WordAlone - The Fundamentals Revisited: A Response to Sundberg
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The Fundamentals Revisited

—A Response to Sundberg

by Dr. Dennis Bielfeldt (Professor of Philosophy and Religion, South Dakota State University; WordAlone board member

12-14 November 2006

I thank Professor Sundberg for his lucid remarks. He has, as usual, brought considerable light to the question.

Skip is right about the first fundamental being the crux of the matter, for it is that fundamental that identifies the ontological and semantic commitments separating WordAlone Lutheran theology from "generic liberal Lutheranism." photo of Dr. Dennis BielfeldtNo matter what phrases are used when proclaiming, or reflecting upon, law and gospel, these phrases mean quite different things to the one who asserts that God exists external to human awareness, perception, conception and language, and to one who does not.

The example of Sherryl Kleinman illustrates this well. If one gives up the rather messy notion of God existing, then one can quite easily adopt the values of secular culture. One merely adjusts the hermeneutic of one’s religious ways of speaking so as to bring the commitments of that speaking into consonance with the secular world.

Sundberg is also correct when he quotes Steve Bruce. Religion has always operated to give certainty in the face of the transience of temporality. If this is so, then how can liberal generic Protestantism survive when it is based upon human reason, "the agenda of the secular world," and pluralism? How can liberal Protestantism survive when it holds that it is but one option among many? How can one :sell certainty with uncertainty?"

The problem with certainty today is that it is but one option among many. Our postmodern age easily peddles religions that are tolerant and religions that are intolerant. We have a choice among the various kinds. We can seemingly choose a religion that is exclusivist or one that is inclusivist. We can select the exclusive claim of Christ while admitting that others may with equal rectitude choose more tolerant faiths. We do these things without even noting how absurd it is. How can one with equal rectitude "choose" contrary faiths? The answer is despairingly simple: We assume such relativism in religious claims if and only if we do not believe that religious claims are factual.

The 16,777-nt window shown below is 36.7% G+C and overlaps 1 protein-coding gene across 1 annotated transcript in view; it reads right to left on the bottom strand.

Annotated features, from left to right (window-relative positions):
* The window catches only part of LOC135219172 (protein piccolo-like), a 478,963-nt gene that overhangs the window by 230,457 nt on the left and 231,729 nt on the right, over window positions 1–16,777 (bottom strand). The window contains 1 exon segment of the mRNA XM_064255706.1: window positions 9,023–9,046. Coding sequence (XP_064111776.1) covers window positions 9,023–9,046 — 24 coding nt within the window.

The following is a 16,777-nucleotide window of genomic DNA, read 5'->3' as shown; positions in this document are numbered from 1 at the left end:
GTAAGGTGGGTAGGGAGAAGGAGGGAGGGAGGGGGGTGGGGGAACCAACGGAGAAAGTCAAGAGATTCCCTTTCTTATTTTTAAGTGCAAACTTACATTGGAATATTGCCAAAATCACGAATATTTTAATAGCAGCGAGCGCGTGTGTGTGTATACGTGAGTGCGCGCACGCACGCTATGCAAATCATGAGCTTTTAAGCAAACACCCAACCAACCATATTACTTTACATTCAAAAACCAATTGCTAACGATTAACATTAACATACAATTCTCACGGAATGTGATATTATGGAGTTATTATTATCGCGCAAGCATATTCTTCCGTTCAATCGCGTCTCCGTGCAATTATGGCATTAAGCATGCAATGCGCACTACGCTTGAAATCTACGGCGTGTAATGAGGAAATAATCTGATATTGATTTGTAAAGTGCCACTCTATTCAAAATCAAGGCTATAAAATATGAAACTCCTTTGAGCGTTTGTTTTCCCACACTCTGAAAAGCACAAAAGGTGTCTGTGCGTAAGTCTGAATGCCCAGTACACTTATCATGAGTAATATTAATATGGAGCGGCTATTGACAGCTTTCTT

Imagine the following scenario:

Bob says to John, "The cat is on the mat." John responds to Bob, "The cat is not on the mat." (This is the textbook example of a constative claim.) They disagree about the truth of the claim. Now imagine that the cat was in another room that they could not access. Would it not still be true that the cat either was or was not on the mat, even if one could not check out if it were so?

Now imagine the Bob and John were arguing about whether God could have saved human beings without the cross. Bob says, "yes," followed by John saying "no." Now neither Bob nor John can check out whether it is true. But does it really follow from this that there is no fact of the matter? Could it be coherently held that God really does save humans without the cross, and that he at the same time only saves humans through the cross? No, of course not. What then is the effect of tolerance on this question?

The answer is obvious: Here, despite appearances to the contrary, there really is no fact of the matter. Accordingly, the two expressions really are doing something else, something that is not a stating of facts at all. The only way that the two statements can be uttered without contradiction is if they make no factual statement, but rather express something about their utterer or about how the utterer’s community uses language.

It is an unfortunate situation about tolerance that the more tolerant one is to other positions, the less determinate the other positions become. Absolute tolerance is total indeterminacy. To paraphrase Hegel’s critique of Shelling, absolute tolerance is the "night in which all cows are black." Complete tolerance dissolves into an anarchy, which makes the very claim of tolerance impossible.

So let us all here strike a blow for clear thinking. Ask your pastor or professor to be very precise in explaining the meaning of what he or she says when speaking theologically. Moreover, pay particular attention to his or her openness to other positions. If he or she really believes that “both are right,” then assume he or she has not, in fact, uttered anything factual at all. While it may be an interesting psychological fact about the ones who argue, the dissonant expressions make no statement of fact about the world. But if there is no fact being stated, then what becomes of salvation? What precisely then are we doing when using words speaking of salvation if we are not talking about a real being having the power to save?

My friends, is it not time to reclaim some fundamentals again? Are we Lutherans going to remain so committed to the immediacy of proclamation that we lose site of what can possibly be meant by the proclamation? Can we continue to use the language of the tradition when we no longer connect the language to that tradition from which it emerged?